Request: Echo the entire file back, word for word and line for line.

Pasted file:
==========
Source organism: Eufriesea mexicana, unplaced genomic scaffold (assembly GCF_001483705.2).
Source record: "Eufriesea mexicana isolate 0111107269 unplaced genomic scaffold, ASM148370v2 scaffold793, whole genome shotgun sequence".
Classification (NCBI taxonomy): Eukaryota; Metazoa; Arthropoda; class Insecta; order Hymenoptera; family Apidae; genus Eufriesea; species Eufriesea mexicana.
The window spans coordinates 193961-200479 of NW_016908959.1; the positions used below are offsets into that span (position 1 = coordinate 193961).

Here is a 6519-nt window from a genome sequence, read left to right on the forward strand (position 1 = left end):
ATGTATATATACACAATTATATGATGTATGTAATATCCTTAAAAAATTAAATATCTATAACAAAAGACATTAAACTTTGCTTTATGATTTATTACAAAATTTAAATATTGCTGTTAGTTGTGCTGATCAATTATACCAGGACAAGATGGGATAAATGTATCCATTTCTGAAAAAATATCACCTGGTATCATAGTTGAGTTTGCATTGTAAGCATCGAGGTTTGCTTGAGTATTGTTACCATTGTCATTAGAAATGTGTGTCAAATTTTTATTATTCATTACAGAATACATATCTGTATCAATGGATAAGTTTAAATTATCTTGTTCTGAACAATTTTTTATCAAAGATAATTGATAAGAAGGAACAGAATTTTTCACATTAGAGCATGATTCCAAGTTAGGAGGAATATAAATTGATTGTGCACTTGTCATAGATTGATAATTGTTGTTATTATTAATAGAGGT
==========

Source organism: Eufriesea mexicana, unplaced genomic scaffold (assembly GCF_001483705.2).
Source record: "Eufriesea mexicana isolate 0111107269 unplaced genomic scaffold, ASM148370v2 scaffold793, whole genome shotgun sequence".
Classification (NCBI taxonomy): Eukaryota; Metazoa; Arthropoda; class Insecta; order Hymenoptera; family Apidae; genus Eufriesea; species Eufriesea mexicana.
The window spans coordinates 193961-200479 of NW_016908959.1; the positions used below are offsets into that span (position 1 = coordinate 193961).

Here is a 6519-nt window from a genome sequence, read left to right on the forward strand (position 1 = left end):
ATGTATATATACACAATTATATGATGTATGTAATATCCTTAAAAAATTAAATATCTATAACAAAAGACATTAAACTTTGCTTTATGATTTATTACAAAATTTAAATATTGCTGTTAGTTGTGCTGATCAATTATACCAGGACAAGATGGGATAAATGTATCCATTTCTGAAAAAATATCACCTGGTATCATAGTTGAGTTTGCATTGTAAGCATCGAGGTTTGCTTGAGTATTGTTACCATTGTCATTAGAAATGTGTGTCAAATTTTTATTATTCATTACAGAATACATATCTGTATCAATGGATAAGTTTAAATTATCTTGTTCTGAACAATTTTTTATCAAAGATAATTGATAAGAAGGAACAGAATTTTTCACATTAGAGCATGATTCCAAGTTAGGAGGAATATAAATTGATTGTGCACTTGTCATAGATTGATAATTGTTGTTATTATTAATAGAGGT